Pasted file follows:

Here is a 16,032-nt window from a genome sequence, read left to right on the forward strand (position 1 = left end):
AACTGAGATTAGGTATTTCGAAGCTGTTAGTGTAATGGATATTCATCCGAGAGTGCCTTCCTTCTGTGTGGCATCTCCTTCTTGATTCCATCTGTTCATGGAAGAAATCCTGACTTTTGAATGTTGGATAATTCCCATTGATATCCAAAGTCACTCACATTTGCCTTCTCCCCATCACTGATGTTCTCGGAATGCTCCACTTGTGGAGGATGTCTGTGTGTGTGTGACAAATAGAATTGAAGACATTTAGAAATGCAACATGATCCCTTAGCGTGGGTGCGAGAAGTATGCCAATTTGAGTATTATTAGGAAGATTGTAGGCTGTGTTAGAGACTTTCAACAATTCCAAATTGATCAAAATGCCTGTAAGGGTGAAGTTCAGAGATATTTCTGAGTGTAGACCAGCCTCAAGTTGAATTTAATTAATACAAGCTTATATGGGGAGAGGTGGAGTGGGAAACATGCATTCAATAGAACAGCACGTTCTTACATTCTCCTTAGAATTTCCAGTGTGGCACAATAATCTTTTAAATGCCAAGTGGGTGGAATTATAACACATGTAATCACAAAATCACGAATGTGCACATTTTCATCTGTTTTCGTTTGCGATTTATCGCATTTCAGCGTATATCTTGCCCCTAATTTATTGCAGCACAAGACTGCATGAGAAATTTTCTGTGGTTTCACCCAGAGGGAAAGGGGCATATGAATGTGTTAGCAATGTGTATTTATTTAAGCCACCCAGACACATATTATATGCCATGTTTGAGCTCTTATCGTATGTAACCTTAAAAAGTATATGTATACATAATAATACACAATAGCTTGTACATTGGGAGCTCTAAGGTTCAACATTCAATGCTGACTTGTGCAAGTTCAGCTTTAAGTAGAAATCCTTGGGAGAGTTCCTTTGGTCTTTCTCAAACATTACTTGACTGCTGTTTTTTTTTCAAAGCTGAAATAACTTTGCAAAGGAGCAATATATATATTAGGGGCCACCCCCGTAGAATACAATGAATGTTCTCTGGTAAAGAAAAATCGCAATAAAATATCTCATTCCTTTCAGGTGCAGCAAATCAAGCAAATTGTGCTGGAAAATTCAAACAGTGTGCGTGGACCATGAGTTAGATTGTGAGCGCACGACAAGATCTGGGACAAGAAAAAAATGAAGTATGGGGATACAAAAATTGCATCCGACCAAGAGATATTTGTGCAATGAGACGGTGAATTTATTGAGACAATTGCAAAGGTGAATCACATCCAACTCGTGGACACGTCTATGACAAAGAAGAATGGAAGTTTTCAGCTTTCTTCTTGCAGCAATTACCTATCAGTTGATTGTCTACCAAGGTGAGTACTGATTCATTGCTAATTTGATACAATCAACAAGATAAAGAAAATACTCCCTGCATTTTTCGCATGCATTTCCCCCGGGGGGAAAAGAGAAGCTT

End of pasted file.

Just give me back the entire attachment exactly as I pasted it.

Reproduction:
Here is a 16,032-nt window from a genome sequence, read left to right on the forward strand (position 1 = left end):
AACTGAGATTAGGTATTTCGAAGCTGTTAGTGTAATGGATATTCATCCGAGAGTGCCTTCCTTCTGTGTGGCATCTCCTTCTTGATTCCATCTGTTCATGGAAGAAATCCTGACTTTTGAATGTTGGATAATTCCCATTGATATCCAAAGTCACTCACATTTGCCTTCTCCCCATCACTGATGTTCTCGGAATGCTCCACTTGTGGAGGATGTCTGTGTGTGTGTGACAAATAGAATTGAAGACATTTAGAAATGCAACATGATCCCTTAGCGTGGGTGCGAGAAGTATGCCAATTTGAGTATTATTAGGAAGATTGTAGGCTGTGTTAGAGACTTTCAACAATTCCAAATTGATCAAAATGCCTGTAAGGGTGAAGTTCAGAGATATTTCTGAGTGTAGACCAGCCTCAAGTTGAATTTAATTAATACAAGCTTATATGGGGAGAGGTGGAGTGGGAAACATGCATTCAATAGAACAGCACGTTCTTACATTCTCCTTAGAATTTCCAGTGTGGCACAATAATCTTTTAAATGCCAAGTGGGTGGAATTATAACACATGTAATCACAAAATCACGAATGTGCACATTTTCATCTGTTTTCGTTTGCGATTTATCGCATTTCAGCGTATATCTTGCCCCTAATTTATTGCAGCACAAGACTGCATGAGAAATTTTCTGTGGTTTCACCCAGAGGGAAAGGGGCATATGAATGTGTTAGCAATGTGTATTTATTTAAGCCACCCAGACACATATTATATGCCATGTTTGAGCTCTTATCGTATGTAACCTTAAAAAGTATATGTATACATAATAATACACAATAGCTTGTACATTGGGAGCTCTAAGGTTCAACATTCAATGCTGACTTGTGCAAGTTCAGCTTTAAGTAGAAATCCTTGGGAGAGTTCCTTTGGTCTTTCTCAAACATTACTTGACTGCTGTTTTTTTTTCAAAGCTGAAATAACTTTGCAAAGGAGCAATATATATATTAGGGGCCACCCCCGTAGAATACAATGAATGTTCTCTGGTAAAGAAAAATCGCAATAAAATATCTCATTCCTTTCAGGTGCAGCAAATCAAGCAAATTGTGCTGGAAAATTCAAACAGTGTGCGTGGACCATGAGTTAGATTGTGAGCGCACGACAAGATCTGGGACAAGAAAAAAATGAAGTATGGGGATACAAAAATTGCATCCGACCAAGAGATATTTGTGCAATGAGACGGTGAATTTATTGAGACAATTGCAAAGGTGAATCACATCCAACTCGTGGACACGTCTATGACAAAGAAGAATGGAAGTTTTCAGCTTTCTTCTTGCAGCAATTACCTATCAGTTGATTGTCTACCAAGGTGAGTACTGATTCATTGCTAATTTGATACAATCAACAAGATAAAGAAAATACTCCCTGCATTTTTCGCATGCATTTCCCCCGGGGGGAAAAGAGAAGCTT